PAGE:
Reverend Productions’ Dracula is a present-day story inspired by, but not retelling, Bram Stoker’s Victorian gothic novel, managing to evoke the characters from the original while placing them in a new setting. The action centres around Lucy (Lucy Westenra), her husband Jack (Dr Jack Seward), her best friend Alex (loosely Mina) and Alex’s brother Johnny (Jonathan Harker, but also Renfield). Broadly, the plot follows the portion of the book set in Whitby, where Lucy is visited by Dracula, and Jonathan has recently returned, much changed, from his travels. But this production is set in a modern London flat, is born of “immersive, extended improvisation and a collaborative writing process”, and is much more than an adaptation of a portion of the book.
The cast are superbly in tune with one another, making the many little moments of friendship and awkward socialising in the opening scene funny and relatable. This, of course, makes the rest of the play, as chaos prevails, all the more shocking. The realistic portrayal of the characters at the start is what stops Dracula from feeling like horror, falling into tired tropes and plot devices and becoming just another ‘vampire story’. The programme notes point out that, in Bram Stoker’s novel, “Most of the action takes place in London, among sympathetic characters that would have seemed familiar to the book’s first readers.” It is this familiarity, now missing from the novel to a modern audience, that gives this production its edge.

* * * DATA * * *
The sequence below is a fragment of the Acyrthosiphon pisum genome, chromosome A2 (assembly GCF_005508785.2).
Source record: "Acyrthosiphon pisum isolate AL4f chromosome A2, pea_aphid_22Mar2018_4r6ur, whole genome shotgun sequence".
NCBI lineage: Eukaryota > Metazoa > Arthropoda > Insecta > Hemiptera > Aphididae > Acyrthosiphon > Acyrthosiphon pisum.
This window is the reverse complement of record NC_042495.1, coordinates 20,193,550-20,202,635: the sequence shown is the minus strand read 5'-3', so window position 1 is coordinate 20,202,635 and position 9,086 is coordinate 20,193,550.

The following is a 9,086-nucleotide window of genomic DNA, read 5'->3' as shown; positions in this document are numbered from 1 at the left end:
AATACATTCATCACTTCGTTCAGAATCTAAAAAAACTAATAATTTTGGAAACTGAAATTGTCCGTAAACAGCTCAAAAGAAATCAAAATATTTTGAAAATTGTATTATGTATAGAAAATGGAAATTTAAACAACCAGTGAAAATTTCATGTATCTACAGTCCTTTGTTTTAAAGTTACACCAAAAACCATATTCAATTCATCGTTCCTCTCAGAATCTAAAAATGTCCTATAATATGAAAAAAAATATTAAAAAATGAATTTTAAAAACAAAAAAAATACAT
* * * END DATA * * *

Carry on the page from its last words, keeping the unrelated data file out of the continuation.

As Lucy, the main character, descends into madness, infidelity or vampirism, as you care to interpret, themes of mental illness, addiction and the supernatural are explored in turn. Eleanor Rushton as Lucy is mesmerising throughout, but particularly as the play progresses, portraying instant changes in mood and character with sinister grace. The ambiguity in the plot, given there is no visible ‘Dracula’, leaves her and Johnny’s motives open and the ending unfinished, like all the best horror stories. Dracula examines dark corners of the human psyche; the consequences of freely making a choice that cannot be reversed, and desperation in the face of suffering.